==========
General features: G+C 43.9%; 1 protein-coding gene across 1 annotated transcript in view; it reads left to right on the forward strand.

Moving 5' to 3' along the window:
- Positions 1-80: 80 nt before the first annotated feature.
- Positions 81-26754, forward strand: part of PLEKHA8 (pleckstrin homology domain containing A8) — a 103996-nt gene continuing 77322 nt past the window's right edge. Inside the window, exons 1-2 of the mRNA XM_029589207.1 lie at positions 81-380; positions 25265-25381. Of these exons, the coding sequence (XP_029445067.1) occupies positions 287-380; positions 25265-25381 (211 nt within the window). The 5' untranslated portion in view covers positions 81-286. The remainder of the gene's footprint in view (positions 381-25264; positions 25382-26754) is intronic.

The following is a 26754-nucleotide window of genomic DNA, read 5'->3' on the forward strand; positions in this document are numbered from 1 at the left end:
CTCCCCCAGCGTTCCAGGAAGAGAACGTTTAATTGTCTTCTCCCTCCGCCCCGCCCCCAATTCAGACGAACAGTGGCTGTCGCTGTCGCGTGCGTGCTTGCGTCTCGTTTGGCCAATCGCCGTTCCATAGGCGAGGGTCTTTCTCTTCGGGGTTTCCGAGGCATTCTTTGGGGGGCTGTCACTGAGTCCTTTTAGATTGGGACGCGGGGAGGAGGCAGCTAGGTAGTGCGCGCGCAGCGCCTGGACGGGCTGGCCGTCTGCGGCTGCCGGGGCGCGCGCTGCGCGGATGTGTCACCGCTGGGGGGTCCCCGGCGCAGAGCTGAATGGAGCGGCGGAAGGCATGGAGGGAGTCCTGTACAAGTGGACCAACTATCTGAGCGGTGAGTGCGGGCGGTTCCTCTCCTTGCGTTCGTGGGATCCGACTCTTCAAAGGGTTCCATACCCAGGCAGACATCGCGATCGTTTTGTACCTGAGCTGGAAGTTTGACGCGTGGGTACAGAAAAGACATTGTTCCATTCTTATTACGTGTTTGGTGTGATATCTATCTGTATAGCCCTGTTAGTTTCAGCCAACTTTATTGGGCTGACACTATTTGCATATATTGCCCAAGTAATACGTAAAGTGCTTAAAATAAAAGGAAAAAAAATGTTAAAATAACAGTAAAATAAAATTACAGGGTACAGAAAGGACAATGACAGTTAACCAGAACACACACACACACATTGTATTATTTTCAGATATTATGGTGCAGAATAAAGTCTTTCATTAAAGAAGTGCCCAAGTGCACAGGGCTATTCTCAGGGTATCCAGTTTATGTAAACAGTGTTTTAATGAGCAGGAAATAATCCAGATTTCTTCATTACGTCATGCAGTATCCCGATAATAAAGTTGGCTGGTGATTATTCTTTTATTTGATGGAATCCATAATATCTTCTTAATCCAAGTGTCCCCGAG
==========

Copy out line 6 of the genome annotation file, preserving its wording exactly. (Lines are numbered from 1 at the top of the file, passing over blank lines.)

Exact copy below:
CTCCCCCAGCGTTCCAGGAAGAGAACGTTTAATTGTCTTCTCCCTCCGCCCCGCCCCCAATTCAGACGAACAGTGGCTGTCGCTGTCGCGTGCGTGCTTGCGTCTCGTTTGGCCAATCGCCGTTCCATAGGCGAGGGTCTTTCTCTTCGGGGTTTCCGAGGCATTCTTTGGGGGGCTGTCACTGAGTCCTTTTAGATTGGGACGCGGGGAGGAGGCAGCTAGGTAGTGCGCGCGCAGCGCCTGGACGGGCTGGCCGTCTGCGGCTGCCGGGGCGCGCGCTGCGCGGATGTGTCACCGCTGGGGGGTCCCCGGCGCAGAGCTGAATGGAGCGGCGGAAGGCATGGAGGGAGTCCTGTACAAGTGGACCAACTATCTGAGCGGTGAGTGCGGGCGGTTCCTCTCCTTGCGTTCGTGGGATCCGACTCTTCAAAGGGTTCCATACCCAGGCAGACATCGCGATCGTTTTGTACCTGAGCTGGAAGTTTGACGCGTGGGTACAGAAAAGACATTGTTCCATTCTTATTACGTGTTTGGTGTGATATCTATCTGTATAGCCCTGTTAGTTTCAGCCAACTTTATTGGGCTGACACTATTTGCATATATTGCCCAAGTAATACGTAAAGTGCTTAAAATAAAAGGAAAAAAAATGTTAAAATAACAGTAAAATAAAATTACAGGGTACAGAAAGGACAATGACAGTTAACCAGAACACACACACACACATTGTATTATTTTCAGATATTATGGTGCAGAATAAAGTCTTTCATTAAAGAAGTGCCCAAGTGCACAGGGCTATTCTCAGGGTATCCAGTTTATGTAAACAGTGTTTTAATGAGCAGGAAATAATCCAGATTTCTTCATTACGTCATGCAGTATCCCGATAATAAAGTTGGCTGGTGATTATTCTTTTATTTGATGGAATCCATAATATCTTCTTAATCCAAGTGTCCCCGAG